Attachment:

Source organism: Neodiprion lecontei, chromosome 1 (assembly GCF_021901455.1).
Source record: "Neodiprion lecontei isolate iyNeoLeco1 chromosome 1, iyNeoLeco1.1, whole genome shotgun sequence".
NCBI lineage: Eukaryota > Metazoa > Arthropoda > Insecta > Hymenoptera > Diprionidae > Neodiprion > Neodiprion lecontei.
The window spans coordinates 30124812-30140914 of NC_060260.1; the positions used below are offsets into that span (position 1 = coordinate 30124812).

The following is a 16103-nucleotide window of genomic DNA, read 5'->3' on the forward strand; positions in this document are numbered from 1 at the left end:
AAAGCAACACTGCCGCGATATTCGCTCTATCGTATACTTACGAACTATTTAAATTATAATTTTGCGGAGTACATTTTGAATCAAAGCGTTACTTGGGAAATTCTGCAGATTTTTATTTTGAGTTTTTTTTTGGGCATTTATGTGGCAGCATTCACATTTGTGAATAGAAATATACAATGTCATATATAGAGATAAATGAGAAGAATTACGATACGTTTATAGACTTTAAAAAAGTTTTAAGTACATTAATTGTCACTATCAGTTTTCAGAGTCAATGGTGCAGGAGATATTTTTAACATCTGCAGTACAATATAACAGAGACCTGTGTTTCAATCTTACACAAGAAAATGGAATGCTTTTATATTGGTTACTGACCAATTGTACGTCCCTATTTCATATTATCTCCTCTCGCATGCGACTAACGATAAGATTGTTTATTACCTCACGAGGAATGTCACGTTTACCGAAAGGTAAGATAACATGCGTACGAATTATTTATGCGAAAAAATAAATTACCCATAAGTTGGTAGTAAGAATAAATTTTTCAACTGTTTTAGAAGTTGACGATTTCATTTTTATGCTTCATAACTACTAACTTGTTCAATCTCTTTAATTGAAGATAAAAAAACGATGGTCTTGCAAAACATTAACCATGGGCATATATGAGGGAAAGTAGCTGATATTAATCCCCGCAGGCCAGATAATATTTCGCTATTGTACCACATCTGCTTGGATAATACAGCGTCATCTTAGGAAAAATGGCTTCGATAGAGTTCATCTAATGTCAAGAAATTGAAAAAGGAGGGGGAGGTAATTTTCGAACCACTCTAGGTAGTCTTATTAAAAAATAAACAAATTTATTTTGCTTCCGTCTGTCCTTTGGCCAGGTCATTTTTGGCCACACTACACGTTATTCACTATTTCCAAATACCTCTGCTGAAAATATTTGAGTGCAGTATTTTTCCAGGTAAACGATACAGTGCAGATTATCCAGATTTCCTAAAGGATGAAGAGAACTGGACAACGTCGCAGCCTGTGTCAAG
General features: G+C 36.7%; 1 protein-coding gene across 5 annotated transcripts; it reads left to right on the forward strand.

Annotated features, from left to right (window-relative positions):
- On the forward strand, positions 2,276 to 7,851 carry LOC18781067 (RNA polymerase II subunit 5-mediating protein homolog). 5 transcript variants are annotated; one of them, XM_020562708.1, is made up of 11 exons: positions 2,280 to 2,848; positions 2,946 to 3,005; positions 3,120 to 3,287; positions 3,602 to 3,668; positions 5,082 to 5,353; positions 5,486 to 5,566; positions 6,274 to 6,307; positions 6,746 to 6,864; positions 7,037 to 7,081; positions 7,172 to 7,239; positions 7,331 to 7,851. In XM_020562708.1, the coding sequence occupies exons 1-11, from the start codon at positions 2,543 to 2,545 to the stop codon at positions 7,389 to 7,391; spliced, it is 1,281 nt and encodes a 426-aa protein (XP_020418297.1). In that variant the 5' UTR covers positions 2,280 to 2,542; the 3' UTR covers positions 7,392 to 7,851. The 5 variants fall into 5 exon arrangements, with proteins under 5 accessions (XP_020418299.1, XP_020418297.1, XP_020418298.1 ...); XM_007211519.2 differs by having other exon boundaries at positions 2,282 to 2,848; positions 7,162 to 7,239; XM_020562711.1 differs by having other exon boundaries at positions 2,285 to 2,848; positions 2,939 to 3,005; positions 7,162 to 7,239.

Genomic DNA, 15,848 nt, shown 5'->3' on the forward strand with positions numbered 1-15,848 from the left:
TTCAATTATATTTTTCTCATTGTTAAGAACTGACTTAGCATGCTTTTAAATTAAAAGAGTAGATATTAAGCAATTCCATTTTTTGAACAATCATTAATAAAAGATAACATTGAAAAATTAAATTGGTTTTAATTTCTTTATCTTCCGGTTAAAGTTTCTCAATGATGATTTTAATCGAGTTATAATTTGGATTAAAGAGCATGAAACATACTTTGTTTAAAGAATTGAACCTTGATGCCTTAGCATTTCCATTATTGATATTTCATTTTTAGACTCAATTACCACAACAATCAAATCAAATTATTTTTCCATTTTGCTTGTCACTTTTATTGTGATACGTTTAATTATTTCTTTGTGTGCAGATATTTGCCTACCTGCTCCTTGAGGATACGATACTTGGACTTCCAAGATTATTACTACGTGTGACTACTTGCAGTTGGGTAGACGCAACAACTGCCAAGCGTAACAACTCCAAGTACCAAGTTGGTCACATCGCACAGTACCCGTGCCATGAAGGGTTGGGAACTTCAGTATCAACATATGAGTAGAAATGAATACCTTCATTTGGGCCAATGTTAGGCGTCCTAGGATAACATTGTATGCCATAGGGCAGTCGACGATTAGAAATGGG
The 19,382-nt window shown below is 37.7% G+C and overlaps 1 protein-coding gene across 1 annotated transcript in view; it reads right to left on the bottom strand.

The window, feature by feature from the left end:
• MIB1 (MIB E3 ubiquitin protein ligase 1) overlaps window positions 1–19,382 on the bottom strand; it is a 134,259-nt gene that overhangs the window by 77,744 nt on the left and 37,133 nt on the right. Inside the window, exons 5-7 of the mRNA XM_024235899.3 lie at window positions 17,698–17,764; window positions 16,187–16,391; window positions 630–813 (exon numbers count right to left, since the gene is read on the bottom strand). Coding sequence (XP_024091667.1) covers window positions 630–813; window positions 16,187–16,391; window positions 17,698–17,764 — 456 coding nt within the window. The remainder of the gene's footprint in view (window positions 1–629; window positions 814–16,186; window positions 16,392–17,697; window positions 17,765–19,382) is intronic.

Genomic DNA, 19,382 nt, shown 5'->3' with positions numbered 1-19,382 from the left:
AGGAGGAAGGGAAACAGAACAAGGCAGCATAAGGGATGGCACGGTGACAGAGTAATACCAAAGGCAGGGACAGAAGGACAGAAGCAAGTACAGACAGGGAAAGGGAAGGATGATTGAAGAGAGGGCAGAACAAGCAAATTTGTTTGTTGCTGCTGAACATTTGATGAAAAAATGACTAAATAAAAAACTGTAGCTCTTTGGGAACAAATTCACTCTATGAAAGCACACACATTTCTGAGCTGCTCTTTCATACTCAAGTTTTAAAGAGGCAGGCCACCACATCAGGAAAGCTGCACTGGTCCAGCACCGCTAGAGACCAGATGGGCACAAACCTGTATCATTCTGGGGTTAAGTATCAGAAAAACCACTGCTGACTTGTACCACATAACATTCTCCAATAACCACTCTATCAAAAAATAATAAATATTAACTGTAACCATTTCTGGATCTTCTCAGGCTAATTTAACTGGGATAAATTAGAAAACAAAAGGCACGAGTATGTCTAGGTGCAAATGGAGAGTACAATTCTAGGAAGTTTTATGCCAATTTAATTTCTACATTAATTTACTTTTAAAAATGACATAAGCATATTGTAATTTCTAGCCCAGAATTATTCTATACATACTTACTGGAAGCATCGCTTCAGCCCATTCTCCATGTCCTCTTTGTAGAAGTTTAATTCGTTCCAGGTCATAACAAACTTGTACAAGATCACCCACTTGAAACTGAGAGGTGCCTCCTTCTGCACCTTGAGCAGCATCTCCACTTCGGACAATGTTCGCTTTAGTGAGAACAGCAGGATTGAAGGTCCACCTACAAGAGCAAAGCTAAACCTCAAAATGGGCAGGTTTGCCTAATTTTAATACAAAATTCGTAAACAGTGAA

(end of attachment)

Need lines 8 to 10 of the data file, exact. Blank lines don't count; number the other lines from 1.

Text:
Annotated features, from left to right (window-relative positions):
- On the forward strand, positions 2,276 to 7,851 carry LOC18781067 (RNA polymerase II subunit 5-mediating protein homolog). 5 transcript variants are annotated; one of them, XM_020562708.1, is made up of 11 exons: positions 2,280 to 2,848; positions 2,946 to 3,005; positions 3,120 to 3,287; positions 3,602 to 3,668; positions 5,082 to 5,353; positions 5,486 to 5,566; positions 6,274 to 6,307; positions 6,746 to 6,864; positions 7,037 to 7,081; positions 7,172 to 7,239; positions 7,331 to 7,851. In XM_020562708.1, the coding sequence occupies exons 1-11, from the start codon at positions 2,543 to 2,545 to the stop codon at positions 7,389 to 7,391; spliced, it is 1,281 nt and encodes a 426-aa protein (XP_020418297.1). In that variant the 5' UTR covers positions 2,280 to 2,542; the 3' UTR covers positions 7,392 to 7,851. The 5 variants fall into 5 exon arrangements, with proteins under 5 accessions (XP_020418299.1, XP_020418297.1, XP_020418298.1 ...); XM_007211519.2 differs by having other exon boundaries at positions 2,282 to 2,848; positions 7,162 to 7,239; XM_020562711.1 differs by having other exon boundaries at positions 2,285 to 2,848; positions 2,939 to 3,005; positions 7,162 to 7,239.

Genomic DNA, 15,848 nt, shown 5'->3' on the forward strand with positions numbered 1-15,848 from the left: